Len Testa Talks Mask Compliance in Forbes Magazine

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The data are clear and consistent — wearing a mask helps prevent the spread of COVID. Whether masks are required or not, and how well people comply with voluntary or required mask rules can vary wildly depending where you are in the United States. Since its reopening, Walt Disney World has had specific mask requirements that are enforced by Cast Members, and so compliance is high.

Here at TouringPlans, we love data, and so in addition to other data that we collect in the parks, we’ve been collecting mask compliance data. Recently, Forbes Magazine interviewed Len Testa of TouringPlans to discuss mask compliance at Walt Disney World and how the numbers play out.

Every day, Testa’s team picks a random location at a random Disney World theme park and counts 500 people. “Of those 500 people, we determine how many were wearing their masks exactly according to Disney’s mask guidelines,” explains Testa. That means wearing a face covering that is secure and covers the nose and mouth. “And the only time that you can take it off is when you are actively eating or drinking while stationary, not while walking around or in a ride queue,” he says.

At Epcot last Wednesday, compliance was 99%, which Testa says is pretty typical. “Also, when mask compliance isn’t 100%, it’s not like somebody’s walking around all day without a mask,” he says. “It’s generally someone walking who pulls the mask down for a second, takes a sip of soda, and puts it right back on.”

You can read the rest of the article here.

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Julia Mascardo

Freelance writer and editor, living the dream in Central Florida with my husband, cats, and totally awesome homeschooled eleven-year-old daughter.

13 thoughts on “Len Testa Talks Mask Compliance in Forbes Magazine

  • December 14, 2020 at 1:50 pm
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    Well to be totally honest wife and I are AP and DVC Owners and love Disney! But we have cancelled our DCL trips and WDW until this Mask Mandate is over and all the COVID-19 is done! This is not a 3rd world country and this virus is not as bad as the Media is making it and scaring everyone to comply or else! Sorry I wish to wait, this is not even as bad as the FLU virus and Doctors are saying that the masks will not stop the spread of the virus! I have done lots of digging and research! So guess we will just have to dream until all goes back to normal. NO MASKS for US! To each his own and no vaccines! I will not even take a flu vaccine makes me sick. I just do not trust it. Have read to many warning by certified doctors who suggest not to get one. Take other means such a vitiams zinc and so on. I do this already and have never had a problem being around others. Never been sick once! This is just my belief and I will not be controlled! If it take 5 yrs before I come back I guess well that is the way it has to be. Other can and will do what this choose! I respect that!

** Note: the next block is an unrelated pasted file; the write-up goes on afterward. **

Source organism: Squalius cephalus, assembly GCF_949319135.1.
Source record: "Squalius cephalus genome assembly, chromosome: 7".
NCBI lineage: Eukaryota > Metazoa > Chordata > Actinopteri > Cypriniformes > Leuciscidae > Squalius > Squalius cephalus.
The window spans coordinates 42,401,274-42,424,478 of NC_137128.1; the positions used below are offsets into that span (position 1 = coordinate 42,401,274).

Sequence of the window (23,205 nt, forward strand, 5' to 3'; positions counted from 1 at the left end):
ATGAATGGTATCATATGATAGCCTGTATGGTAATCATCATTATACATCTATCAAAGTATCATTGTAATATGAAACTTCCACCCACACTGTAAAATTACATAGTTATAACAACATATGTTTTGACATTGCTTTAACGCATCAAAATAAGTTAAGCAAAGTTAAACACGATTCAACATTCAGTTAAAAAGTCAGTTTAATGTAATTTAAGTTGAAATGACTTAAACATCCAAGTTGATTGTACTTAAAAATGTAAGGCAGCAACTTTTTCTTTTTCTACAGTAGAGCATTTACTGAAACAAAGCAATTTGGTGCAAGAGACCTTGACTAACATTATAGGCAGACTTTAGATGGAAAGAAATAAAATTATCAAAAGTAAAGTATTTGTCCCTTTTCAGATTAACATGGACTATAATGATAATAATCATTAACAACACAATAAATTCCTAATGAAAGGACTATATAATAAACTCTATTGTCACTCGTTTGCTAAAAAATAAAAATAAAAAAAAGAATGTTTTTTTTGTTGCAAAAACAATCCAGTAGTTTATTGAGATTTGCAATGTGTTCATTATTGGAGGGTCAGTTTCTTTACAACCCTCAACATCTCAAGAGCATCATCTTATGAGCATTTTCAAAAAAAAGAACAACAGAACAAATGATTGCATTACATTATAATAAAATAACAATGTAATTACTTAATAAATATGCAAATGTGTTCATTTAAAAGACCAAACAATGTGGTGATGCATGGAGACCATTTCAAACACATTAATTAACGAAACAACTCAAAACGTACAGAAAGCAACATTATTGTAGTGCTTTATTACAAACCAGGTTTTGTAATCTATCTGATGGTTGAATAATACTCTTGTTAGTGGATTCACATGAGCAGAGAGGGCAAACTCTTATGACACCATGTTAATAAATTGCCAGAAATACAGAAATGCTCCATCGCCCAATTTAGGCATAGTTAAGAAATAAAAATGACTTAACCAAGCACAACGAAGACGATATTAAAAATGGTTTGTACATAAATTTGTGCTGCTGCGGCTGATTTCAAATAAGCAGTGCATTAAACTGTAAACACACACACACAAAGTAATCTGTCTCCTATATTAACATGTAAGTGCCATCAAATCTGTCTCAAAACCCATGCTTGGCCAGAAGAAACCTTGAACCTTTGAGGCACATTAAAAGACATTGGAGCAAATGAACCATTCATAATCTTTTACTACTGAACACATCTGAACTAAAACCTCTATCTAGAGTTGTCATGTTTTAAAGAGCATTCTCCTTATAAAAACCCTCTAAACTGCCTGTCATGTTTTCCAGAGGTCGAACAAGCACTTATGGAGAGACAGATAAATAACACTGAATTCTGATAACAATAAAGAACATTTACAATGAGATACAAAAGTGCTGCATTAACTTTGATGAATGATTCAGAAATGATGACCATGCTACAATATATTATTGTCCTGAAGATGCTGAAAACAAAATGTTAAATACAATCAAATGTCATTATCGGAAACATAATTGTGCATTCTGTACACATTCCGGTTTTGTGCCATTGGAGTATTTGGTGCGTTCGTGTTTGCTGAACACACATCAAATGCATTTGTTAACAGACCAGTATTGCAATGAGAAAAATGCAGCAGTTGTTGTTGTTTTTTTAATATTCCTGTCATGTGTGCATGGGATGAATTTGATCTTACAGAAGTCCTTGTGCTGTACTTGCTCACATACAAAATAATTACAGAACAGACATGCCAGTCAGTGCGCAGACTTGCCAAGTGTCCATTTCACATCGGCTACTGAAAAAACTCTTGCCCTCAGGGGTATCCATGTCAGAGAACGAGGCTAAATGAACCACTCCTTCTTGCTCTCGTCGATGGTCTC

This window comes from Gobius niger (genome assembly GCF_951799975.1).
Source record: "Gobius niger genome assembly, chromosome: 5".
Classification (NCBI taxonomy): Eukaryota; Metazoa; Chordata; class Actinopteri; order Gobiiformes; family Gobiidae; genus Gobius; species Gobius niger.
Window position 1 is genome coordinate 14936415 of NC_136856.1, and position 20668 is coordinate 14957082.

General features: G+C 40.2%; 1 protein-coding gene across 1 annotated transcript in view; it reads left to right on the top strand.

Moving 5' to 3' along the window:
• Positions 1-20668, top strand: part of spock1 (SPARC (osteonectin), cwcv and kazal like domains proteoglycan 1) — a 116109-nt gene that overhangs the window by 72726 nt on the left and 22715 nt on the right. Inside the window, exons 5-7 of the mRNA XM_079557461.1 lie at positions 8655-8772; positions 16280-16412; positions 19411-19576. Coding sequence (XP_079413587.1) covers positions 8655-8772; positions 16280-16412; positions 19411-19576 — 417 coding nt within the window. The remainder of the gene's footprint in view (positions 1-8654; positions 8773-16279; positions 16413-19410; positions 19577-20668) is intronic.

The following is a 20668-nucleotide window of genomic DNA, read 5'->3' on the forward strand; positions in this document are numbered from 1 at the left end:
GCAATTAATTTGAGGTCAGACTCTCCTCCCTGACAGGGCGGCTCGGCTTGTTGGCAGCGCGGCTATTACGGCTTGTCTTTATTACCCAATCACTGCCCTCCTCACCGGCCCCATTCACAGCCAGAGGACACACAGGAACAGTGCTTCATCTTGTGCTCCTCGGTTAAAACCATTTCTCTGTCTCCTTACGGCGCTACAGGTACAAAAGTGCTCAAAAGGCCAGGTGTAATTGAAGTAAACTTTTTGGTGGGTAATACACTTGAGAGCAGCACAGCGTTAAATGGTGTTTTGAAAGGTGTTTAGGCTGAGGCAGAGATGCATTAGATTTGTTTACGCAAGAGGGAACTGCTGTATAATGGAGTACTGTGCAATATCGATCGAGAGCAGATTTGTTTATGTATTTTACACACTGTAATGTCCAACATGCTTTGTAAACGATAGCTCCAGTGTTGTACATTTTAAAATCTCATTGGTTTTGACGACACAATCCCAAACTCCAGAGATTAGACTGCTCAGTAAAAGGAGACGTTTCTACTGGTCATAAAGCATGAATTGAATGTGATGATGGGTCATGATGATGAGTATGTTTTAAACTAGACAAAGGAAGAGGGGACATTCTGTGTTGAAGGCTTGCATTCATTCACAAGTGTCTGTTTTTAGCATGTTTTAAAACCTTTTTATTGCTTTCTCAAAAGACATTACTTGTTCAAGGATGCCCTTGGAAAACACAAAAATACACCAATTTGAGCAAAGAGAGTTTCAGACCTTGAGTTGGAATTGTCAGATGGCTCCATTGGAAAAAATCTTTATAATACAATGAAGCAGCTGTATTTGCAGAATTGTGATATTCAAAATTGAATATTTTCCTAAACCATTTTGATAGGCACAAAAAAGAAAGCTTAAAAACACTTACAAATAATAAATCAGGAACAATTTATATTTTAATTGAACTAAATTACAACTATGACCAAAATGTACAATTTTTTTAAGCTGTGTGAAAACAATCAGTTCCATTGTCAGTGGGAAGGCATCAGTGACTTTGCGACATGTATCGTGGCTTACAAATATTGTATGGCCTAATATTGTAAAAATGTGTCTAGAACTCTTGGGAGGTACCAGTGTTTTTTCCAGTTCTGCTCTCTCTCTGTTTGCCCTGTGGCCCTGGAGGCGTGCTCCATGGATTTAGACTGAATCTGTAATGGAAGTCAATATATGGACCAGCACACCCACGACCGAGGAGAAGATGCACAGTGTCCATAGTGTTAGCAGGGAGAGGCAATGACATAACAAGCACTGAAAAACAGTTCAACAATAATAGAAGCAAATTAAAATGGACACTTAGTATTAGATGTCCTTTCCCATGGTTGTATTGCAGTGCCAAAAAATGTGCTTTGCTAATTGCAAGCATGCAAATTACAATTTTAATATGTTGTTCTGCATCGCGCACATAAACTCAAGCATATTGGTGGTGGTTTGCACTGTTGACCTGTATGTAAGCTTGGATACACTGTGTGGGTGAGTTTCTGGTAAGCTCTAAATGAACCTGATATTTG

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  • December 14, 2020 at 3:05 pm
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    Any observations at universal?

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  • December 14, 2020 at 3:08 pm
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    Who Knows I Just Am Ready For All Of It To Be Over! Sorry If I Sounded Like I Don’t Care I Really Do But Gosh I Think The Flu Is Much Worse Than This As I Have Discovered? To Me This Takes All The Fun Out Of Being At Universal Or Disney! Just Saying!

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  • December 14, 2020 at 7:33 pm
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    Uh – no. No credible science supports any of Mr. Cobb’s assertions. Just the opposite. Sadly, beliefs like those are a large part of why so many hospitals nationwide are packed and some 300,000 are dead.

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  • December 15, 2020 at 1:00 am
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    Ask doctors and nurses if this looks like the flu. I think if people lived a day in their shoes, they would do something as simple as wearing a mask. It’s not a lot to ask to possibly save a life and keep a nurse, doctor, friend or family member from watching someone suffer or die. Even if it doesn’t save a life, is it that big of a sacrifice to wear a mask in the off chance it might save someone? It’s time to start thinking of others instead of me, my rights, the government can’t make me, etc.

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  • December 15, 2020 at 9:06 am
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    Mr. Cobb, that’s not research.

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  • December 15, 2020 at 2:07 pm